Norway's Prime Minister Erna Solberg and German Chancellor Angela Merkel (on screen) participate in the official opening of…
Norway's Prime Minister Erna Solberg and German Chancellor Angela Merkel (on screen) participate in the official opening of NordLink, the first power connection between Norway and Germany, in Oslo, Norway, May 27, 2021.

Germany and Norway on Thursday officially launched an undersea power cable between the two countries in a project that aids Europe’s effort to shift from fossil fuels to renewable energy.

German Chancellor Angela Merkel and Norwegian Prime Minister Erna Solberg, along with other government and industry officials, took part in a virtual ceremony to symbolically throw the switch on the more than $2.2 billion project. The 623-kilometer cable has been operational for at least a month but was formally opened Thursday.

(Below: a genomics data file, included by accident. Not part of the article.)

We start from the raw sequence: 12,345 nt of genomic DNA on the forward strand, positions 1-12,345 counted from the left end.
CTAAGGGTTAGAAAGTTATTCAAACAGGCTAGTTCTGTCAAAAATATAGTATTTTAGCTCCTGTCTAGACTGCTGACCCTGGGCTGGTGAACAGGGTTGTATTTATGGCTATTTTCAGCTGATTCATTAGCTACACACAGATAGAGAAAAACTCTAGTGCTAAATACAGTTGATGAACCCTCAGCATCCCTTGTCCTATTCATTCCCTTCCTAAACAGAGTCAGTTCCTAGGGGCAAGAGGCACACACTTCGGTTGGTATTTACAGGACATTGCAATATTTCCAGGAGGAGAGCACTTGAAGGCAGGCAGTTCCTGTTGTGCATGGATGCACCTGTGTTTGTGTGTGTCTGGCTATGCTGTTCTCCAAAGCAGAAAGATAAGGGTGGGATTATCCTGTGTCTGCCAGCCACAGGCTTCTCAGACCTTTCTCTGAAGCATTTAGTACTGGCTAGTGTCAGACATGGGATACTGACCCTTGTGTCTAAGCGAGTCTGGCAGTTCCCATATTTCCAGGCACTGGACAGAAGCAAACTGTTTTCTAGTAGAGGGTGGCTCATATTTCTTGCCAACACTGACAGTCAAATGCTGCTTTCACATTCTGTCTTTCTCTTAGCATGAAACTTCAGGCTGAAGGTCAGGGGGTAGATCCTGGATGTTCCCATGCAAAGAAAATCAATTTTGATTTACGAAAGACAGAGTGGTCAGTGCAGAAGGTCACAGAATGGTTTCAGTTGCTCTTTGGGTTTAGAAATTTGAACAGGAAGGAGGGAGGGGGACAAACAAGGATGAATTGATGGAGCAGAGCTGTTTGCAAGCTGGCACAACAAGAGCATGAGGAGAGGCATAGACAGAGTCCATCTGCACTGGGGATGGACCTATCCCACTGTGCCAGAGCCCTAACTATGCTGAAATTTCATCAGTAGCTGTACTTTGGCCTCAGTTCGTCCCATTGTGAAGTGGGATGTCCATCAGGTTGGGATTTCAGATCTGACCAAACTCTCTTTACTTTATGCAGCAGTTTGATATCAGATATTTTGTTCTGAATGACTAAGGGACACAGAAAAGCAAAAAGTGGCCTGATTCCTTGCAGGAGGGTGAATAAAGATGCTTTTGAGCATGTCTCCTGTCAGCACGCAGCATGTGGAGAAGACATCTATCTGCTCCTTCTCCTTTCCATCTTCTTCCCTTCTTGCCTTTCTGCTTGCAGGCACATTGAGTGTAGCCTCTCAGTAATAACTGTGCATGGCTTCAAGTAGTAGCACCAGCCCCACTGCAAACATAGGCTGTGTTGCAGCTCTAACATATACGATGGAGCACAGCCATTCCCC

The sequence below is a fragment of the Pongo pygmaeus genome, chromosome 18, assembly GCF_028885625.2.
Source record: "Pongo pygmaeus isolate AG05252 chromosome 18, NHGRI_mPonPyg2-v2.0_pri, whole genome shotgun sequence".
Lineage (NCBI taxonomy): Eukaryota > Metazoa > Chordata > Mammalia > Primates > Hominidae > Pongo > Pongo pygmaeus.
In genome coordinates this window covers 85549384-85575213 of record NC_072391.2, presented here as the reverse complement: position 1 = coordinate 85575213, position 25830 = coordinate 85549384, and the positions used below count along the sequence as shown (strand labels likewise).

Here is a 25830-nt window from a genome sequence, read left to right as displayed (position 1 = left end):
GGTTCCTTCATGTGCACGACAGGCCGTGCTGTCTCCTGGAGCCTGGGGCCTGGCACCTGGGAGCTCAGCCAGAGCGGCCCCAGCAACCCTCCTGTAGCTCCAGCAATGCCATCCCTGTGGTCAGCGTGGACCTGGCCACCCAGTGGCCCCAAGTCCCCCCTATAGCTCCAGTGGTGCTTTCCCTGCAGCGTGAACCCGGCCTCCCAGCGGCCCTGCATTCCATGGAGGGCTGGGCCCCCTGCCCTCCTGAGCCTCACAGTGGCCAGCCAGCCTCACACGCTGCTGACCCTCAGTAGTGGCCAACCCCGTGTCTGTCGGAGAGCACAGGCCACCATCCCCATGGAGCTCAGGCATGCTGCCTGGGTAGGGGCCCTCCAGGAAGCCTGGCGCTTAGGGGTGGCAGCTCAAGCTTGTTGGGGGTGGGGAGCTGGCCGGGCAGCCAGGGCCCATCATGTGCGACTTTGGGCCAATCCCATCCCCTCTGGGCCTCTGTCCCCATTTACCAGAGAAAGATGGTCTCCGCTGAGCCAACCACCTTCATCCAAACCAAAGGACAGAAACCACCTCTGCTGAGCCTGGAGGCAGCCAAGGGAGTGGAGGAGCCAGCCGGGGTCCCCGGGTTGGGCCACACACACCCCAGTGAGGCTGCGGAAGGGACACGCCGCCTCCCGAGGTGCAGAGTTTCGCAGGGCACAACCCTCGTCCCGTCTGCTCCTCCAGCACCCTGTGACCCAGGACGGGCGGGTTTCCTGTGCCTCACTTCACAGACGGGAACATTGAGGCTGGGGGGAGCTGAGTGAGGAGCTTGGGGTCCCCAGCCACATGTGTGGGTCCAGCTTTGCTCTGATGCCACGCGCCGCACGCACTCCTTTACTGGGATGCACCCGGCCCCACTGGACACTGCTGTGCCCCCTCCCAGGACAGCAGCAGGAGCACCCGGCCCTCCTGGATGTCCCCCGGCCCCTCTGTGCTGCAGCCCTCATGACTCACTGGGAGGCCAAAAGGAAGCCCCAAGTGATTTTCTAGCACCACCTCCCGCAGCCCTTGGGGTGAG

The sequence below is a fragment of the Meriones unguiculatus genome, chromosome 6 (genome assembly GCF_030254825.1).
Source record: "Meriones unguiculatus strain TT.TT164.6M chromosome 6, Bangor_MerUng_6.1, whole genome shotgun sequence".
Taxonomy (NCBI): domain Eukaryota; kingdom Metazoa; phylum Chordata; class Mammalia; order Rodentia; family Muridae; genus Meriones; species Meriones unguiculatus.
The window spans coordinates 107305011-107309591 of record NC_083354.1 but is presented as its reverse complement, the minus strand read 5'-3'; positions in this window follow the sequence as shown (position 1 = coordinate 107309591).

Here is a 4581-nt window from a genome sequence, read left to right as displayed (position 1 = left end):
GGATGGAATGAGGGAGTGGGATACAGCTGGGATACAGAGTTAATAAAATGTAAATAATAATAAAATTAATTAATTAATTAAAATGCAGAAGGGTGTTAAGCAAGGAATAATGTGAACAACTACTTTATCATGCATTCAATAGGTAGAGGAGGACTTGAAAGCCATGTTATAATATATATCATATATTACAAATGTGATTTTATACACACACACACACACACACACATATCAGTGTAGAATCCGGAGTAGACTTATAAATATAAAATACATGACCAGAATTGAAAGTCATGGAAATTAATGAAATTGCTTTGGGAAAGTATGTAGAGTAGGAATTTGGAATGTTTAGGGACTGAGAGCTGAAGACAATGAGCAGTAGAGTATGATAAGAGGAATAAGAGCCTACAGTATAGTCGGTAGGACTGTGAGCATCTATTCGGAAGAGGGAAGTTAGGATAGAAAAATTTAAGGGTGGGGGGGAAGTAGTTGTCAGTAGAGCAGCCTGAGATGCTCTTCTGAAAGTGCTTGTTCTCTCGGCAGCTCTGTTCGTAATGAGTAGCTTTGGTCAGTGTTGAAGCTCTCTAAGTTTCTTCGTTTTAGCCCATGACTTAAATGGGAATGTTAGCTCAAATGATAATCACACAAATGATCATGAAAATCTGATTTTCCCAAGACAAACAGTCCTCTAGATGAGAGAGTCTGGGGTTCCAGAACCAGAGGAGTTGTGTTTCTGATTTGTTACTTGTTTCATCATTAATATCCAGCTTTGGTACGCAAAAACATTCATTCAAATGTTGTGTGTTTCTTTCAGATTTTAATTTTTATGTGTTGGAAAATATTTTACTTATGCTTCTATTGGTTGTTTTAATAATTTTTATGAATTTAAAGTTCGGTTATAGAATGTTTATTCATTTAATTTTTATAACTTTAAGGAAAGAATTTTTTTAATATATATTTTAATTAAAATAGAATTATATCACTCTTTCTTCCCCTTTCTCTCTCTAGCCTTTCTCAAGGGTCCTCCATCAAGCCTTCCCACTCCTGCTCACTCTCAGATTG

Workers on Nexans Skagerrak vessel lay a NordLink subsea interconnector power cable to connect Norway and Germany at the Vollesfjord fjord near Flekkefjord, Norway May 31, 2018.

The cable, known as NordLink, allows an exchange of green energy between the two countries, allowing solar- and wind-generated electricity from Germany to flow to Norway, which will send back power generated largely from hydroelectric plants at water reservoirs. It will also fill gaps that occur because of fluctuations in wind and solar supplies.

During the virtual ceremony, Merkel called it a good day for German-Norwegian cooperation. “Germany and Norway are moving closer together, and NordLink is a fantastic success for the energy cooperation of our two countries." She said the project also represents a milestone in international energy cooperation.

Interconnectivity between different countries is one of the central pillars of the European Union's climate strategy. Similar cross-border projects are running between Norway and the Netherlands, the Netherlands and Britain, and Denmark and the Netherlands.

NordLink will help Germany reach its carbon dioxide emissions reduction goals. The German government recently announced that it aims to reduce the country’s greenhouse gas emissions to “net zero” by 2045. Germany is closing its last nuclear plants next year and phasing out the use of coal by 2038.